How ironic that on the same day the WSJ published Charlotte Allen’s call for Catholic activism (Opinion, Jan. 14), Massachusetts Attorney General – and Senate hopeful — Martha Coakley declared that “You can have religious freedom, but you probably shouldn’t work in an emergency room.”
Allen and Coakley both support the separation of church and state. Both likely value the freedom of conscience. But while Allen’s edict celebrates religious freedom, Coakley’s controversial statement suggests an important application: Religious freedom is a latent right that will fall to the wayside without staunch, active protection.
America’s Constitution rests on the principle that people are born imbued with innumerate natural rights. We cede some rights to government in exchange for protection, community, and organized trade. Rights like free speech and worship do not come from government; they belong naturally to individuals, latent and subject to our decision to protect them.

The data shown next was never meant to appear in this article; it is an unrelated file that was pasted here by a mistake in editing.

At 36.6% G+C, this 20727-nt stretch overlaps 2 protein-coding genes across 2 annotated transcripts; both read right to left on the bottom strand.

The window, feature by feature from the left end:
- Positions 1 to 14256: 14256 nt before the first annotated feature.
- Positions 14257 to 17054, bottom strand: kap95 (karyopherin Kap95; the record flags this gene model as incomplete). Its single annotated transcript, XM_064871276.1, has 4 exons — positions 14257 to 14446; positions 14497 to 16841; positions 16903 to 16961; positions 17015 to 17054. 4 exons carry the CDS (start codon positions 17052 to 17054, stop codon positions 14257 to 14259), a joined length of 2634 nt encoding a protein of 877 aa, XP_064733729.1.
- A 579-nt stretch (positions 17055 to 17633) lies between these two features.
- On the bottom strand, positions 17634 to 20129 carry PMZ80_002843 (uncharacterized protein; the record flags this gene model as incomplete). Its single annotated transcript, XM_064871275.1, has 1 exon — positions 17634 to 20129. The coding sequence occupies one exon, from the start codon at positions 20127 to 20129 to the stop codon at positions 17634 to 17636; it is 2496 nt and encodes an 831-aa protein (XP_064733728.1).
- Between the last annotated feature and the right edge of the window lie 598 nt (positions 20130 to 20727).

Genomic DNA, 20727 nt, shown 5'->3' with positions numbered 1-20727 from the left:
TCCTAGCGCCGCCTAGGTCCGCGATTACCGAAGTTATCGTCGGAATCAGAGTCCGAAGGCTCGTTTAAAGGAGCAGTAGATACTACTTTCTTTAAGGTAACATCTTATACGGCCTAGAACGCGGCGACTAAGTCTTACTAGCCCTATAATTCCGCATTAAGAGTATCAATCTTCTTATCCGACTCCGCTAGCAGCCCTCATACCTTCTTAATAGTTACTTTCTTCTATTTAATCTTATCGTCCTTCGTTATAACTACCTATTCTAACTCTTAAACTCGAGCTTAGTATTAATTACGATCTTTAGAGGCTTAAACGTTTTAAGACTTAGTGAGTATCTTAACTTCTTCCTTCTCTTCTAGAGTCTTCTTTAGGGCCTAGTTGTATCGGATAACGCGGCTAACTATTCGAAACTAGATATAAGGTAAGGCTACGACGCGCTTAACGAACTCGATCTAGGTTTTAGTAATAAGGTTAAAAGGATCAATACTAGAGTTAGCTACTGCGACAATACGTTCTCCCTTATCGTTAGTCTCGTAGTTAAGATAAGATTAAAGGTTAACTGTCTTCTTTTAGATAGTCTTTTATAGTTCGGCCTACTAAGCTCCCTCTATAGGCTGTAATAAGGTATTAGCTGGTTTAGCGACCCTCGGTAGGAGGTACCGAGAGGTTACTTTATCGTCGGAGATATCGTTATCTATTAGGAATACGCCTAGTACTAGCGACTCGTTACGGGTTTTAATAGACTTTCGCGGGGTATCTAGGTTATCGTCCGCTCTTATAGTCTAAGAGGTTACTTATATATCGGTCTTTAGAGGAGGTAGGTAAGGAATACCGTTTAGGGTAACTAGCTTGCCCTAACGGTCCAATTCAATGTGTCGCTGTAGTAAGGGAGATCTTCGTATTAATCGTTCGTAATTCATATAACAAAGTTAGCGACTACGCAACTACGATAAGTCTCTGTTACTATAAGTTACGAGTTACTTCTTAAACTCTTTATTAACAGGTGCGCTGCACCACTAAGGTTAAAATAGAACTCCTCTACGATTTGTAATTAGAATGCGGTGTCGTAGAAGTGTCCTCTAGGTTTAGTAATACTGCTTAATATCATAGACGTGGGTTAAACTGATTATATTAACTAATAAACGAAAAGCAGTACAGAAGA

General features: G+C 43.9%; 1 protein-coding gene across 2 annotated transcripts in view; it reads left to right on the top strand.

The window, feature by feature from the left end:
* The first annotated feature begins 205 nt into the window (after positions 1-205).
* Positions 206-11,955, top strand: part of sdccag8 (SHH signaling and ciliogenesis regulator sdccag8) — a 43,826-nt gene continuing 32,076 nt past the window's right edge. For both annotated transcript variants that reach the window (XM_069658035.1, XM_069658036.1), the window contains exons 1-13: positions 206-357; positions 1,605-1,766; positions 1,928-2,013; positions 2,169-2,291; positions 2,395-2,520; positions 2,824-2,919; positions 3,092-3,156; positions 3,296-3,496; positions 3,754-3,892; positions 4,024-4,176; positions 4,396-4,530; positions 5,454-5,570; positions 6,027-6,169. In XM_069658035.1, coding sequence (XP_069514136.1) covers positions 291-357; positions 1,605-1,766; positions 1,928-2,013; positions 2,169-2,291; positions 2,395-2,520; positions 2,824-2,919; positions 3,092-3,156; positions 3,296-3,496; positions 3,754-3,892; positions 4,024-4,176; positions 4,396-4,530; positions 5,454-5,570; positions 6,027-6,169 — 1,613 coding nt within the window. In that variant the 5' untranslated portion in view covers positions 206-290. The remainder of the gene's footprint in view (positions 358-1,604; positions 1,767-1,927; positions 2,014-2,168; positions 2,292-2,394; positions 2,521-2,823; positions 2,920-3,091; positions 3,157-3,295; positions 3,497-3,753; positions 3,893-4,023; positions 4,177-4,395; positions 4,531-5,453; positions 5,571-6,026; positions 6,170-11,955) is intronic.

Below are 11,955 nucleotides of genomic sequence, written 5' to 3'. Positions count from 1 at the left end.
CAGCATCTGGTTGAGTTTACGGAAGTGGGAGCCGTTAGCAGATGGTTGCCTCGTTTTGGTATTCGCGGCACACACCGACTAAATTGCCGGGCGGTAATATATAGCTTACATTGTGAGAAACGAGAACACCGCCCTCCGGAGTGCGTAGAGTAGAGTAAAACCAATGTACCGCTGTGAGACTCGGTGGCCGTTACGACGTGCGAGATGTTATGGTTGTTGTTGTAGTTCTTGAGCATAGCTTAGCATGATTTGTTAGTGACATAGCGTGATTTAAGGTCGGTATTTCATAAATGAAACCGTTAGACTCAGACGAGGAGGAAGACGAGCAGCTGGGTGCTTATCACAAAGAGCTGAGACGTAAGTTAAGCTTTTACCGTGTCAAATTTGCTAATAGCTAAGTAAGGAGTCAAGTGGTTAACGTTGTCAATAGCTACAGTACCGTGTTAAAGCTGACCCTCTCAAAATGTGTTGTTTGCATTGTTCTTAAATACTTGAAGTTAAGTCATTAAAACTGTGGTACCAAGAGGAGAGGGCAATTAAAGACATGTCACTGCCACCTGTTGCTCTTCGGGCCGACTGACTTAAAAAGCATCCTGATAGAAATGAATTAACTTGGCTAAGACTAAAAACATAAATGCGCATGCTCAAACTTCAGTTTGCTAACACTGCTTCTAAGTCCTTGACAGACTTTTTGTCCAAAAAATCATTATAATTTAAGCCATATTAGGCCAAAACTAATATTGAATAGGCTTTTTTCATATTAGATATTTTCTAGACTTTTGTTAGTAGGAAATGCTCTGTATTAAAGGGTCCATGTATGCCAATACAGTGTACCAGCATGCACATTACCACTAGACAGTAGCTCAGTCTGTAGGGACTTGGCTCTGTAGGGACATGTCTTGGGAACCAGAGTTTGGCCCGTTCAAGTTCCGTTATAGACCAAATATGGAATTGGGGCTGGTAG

Ms. Allen asks Catholics to engage with their religion. Only through active, deliberate practice can Catholics protect the tenets of their faith from unraveling – or, indeed, from falling victim to government bent on encroaching further into that critical natural right to worship.
Even while AG Coakley agrees that “the law says that people are allowed to have [religious freedom],” her statements reflect just the kind of encroachment that should light a fire under every religious American.
When it comes to faith, use it or lose it. If religious individuals do not actively protect their beliefs, government will actively infringe on their religious freedom in the future.
If we do not take Ms. Allen’s advice to engage our latent freedoms, we will all become victims to politicians’ determination to usurp them.